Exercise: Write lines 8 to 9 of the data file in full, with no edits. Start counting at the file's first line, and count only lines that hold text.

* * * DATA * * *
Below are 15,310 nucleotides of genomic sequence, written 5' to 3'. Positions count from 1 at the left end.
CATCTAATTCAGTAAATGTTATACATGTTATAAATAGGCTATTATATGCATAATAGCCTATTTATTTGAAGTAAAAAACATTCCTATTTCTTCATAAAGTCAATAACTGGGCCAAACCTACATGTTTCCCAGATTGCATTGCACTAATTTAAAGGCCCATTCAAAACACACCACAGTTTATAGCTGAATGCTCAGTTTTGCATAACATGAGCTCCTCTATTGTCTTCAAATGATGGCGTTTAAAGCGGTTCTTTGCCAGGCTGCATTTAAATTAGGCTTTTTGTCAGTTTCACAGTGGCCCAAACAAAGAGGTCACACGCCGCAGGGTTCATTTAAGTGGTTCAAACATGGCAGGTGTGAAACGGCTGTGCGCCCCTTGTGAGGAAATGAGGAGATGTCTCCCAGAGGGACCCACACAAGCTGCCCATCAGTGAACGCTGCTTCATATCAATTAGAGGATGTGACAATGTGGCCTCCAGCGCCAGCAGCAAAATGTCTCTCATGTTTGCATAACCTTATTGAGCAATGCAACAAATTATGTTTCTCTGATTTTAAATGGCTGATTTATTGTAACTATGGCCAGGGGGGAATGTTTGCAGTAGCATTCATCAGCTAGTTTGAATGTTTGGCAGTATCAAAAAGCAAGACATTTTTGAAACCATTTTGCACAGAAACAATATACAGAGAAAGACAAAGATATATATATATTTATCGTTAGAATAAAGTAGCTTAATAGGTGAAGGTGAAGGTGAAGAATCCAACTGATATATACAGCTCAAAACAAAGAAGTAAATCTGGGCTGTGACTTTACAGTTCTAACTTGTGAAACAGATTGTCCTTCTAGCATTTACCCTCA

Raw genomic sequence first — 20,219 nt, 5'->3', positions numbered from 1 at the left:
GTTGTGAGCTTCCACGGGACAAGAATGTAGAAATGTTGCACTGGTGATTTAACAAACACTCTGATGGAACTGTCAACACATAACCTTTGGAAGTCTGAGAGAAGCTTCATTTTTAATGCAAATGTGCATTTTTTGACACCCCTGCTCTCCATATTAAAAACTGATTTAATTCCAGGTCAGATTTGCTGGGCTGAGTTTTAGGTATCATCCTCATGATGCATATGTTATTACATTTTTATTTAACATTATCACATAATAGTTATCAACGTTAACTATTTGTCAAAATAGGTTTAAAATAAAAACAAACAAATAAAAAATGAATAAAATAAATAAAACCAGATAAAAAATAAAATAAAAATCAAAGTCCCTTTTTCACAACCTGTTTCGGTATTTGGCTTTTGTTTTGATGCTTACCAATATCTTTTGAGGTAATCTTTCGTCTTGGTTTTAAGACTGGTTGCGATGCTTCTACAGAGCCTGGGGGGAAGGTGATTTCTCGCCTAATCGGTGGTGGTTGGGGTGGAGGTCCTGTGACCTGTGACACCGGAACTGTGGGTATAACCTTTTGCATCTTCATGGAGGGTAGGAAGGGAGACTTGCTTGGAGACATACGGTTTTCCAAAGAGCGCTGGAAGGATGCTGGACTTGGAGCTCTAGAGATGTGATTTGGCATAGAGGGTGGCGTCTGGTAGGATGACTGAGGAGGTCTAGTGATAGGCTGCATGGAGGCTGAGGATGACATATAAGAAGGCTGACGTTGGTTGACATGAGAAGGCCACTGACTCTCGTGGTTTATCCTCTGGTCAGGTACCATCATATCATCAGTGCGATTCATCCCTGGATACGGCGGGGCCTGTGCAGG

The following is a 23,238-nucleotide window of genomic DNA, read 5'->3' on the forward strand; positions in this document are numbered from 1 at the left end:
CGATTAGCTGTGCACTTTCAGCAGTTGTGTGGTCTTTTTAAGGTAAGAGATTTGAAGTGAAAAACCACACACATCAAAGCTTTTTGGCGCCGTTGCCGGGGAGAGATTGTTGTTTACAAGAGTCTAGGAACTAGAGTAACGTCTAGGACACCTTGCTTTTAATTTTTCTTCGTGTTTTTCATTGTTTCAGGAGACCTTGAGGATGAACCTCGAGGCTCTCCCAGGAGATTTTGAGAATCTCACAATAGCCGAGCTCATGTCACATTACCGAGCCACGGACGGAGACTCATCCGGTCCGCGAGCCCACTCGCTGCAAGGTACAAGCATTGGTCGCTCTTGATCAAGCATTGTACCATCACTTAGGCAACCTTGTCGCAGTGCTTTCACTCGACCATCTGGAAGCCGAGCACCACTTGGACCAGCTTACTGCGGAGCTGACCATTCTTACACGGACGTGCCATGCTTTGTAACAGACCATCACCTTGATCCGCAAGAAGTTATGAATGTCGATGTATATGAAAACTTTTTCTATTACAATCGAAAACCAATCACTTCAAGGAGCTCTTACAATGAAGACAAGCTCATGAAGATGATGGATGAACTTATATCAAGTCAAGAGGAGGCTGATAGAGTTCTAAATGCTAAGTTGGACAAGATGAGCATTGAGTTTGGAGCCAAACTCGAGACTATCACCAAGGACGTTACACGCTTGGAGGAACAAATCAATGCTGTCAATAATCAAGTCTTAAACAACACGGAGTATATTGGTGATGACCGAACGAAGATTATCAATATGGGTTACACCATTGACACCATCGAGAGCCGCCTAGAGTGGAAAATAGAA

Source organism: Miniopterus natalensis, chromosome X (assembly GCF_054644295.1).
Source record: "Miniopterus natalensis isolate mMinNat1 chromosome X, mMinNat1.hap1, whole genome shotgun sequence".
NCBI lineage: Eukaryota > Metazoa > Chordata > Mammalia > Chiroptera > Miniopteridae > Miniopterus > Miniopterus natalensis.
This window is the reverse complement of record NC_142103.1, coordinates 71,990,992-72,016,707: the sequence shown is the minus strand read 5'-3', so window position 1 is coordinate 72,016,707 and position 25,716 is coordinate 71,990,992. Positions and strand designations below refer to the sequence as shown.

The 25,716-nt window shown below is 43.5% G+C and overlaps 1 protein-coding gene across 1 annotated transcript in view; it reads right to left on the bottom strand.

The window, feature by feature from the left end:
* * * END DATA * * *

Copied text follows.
Source record: "Miniopterus natalensis isolate mMinNat1 chromosome X, mMinNat1.hap1, whole genome shotgun sequence".
NCBI lineage: Eukaryota > Metazoa > Chordata > Mammalia > Chiroptera > Miniopteridae > Miniopterus > Miniopterus natalensis.